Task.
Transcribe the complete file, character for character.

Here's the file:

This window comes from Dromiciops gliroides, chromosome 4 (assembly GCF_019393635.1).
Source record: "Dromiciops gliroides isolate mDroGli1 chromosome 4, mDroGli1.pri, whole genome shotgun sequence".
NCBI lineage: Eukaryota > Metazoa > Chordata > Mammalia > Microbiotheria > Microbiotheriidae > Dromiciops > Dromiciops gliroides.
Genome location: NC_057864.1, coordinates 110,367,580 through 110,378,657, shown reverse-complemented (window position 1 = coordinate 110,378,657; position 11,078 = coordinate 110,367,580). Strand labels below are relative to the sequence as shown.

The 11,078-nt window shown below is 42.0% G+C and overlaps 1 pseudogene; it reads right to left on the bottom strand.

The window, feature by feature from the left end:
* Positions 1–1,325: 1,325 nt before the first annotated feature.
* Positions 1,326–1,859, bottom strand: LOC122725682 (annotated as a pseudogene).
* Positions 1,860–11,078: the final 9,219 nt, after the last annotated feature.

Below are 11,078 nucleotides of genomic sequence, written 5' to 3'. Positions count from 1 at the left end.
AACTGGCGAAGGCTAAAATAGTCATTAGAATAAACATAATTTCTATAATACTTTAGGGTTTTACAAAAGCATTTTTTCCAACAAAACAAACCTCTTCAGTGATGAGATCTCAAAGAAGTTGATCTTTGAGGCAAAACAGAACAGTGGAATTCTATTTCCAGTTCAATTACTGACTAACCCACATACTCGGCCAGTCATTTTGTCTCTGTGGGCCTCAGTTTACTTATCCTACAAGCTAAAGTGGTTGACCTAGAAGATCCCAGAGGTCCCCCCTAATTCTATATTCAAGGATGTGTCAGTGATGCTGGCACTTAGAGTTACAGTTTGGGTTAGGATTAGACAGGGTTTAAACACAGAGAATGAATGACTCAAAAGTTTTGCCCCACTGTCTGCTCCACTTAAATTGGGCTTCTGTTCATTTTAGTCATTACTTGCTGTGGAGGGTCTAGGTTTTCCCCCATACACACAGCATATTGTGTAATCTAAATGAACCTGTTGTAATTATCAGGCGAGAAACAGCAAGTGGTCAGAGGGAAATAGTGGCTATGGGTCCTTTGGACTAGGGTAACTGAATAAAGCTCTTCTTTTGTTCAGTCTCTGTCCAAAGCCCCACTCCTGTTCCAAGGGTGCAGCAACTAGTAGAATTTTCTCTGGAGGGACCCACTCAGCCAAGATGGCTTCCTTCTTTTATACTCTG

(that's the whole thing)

This window comes from Dromiciops gliroides, chromosome 4 (assembly GCF_019393635.1).
Source record: "Dromiciops gliroides isolate mDroGli1 chromosome 4, mDroGli1.pri, whole genome shotgun sequence".
NCBI lineage: Eukaryota > Metazoa > Chordata > Mammalia > Microbiotheria > Microbiotheriidae > Dromiciops > Dromiciops gliroides.
Genome location: NC_057864.1, coordinates 110,367,580 through 110,378,657, shown reverse-complemented (window position 1 = coordinate 110,378,657; position 11,078 = coordinate 110,367,580). Strand labels below are relative to the sequence as shown.

The 11,078-nt window shown below is 42.0% G+C and overlaps 1 pseudogene; it reads right to left on the bottom strand.

The window, feature by feature from the left end:
* Positions 1–1,325: 1,325 nt before the first annotated feature.
* Positions 1,326–1,859, bottom strand: LOC122725682 (annotated as a pseudogene).
* Positions 1,860–11,078: the final 9,219 nt, after the last annotated feature.

Below are 11,078 nucleotides of genomic sequence, written 5' to 3'. Positions count from 1 at the left end.
AACTGGCGAAGGCTAAAATAGTCATTAGAATAAACATAATTTCTATAATACTTTAGGGTTTTACAAAAGCATTTTTTCCAACAAAACAAACCTCTTCAGTGATGAGATCTCAAAGAAGTTGATCTTTGAGGCAAAACAGAACAGTGGAATTCTATTTCCAGTTCAATTACTGACTAACCCACATACTCGGCCAGTCATTTTGTCTCTGTGGGCCTCAGTTTACTTATCCTACAAGCTAAAGTGGTTGACCTAGAAGATCCCAGAGGTCCCCCCTAATTCTATATTCAAGGATGTGTCAGTGATGCTGGCACTTAGAGTTACAGTTTGGGTTAGGATTAGACAGGGTTTAAACACAGAGAATGAATGACTCAAAAGTTTTGCCCCACTGTCTGCTCCACTTAAATTGGGCTTCTGTTCATTTTAGTCATTACTTGCTGTGGAGGGTCTAGGTTTTCCCCCATACACACAGCATATTGTGTAATCTAAATGAACCTGTTGTAATTATCAGGCGAGAAACAGCAAGTGGTCAGAGGGAAATAGTGGCTATGGGTCCTTTGGACTAGGGTAACTGAATAAAGCTCTTCTTTTGTTCAGTCTCTGTCCAAAGCCCCACTCCTGTTCCAAGGGTGCAGCAACTAGTAGAATTTTCTCTGGAGGGACCCACTCAGCCAAGATGGCTTCCTTCTTTTATACTCTG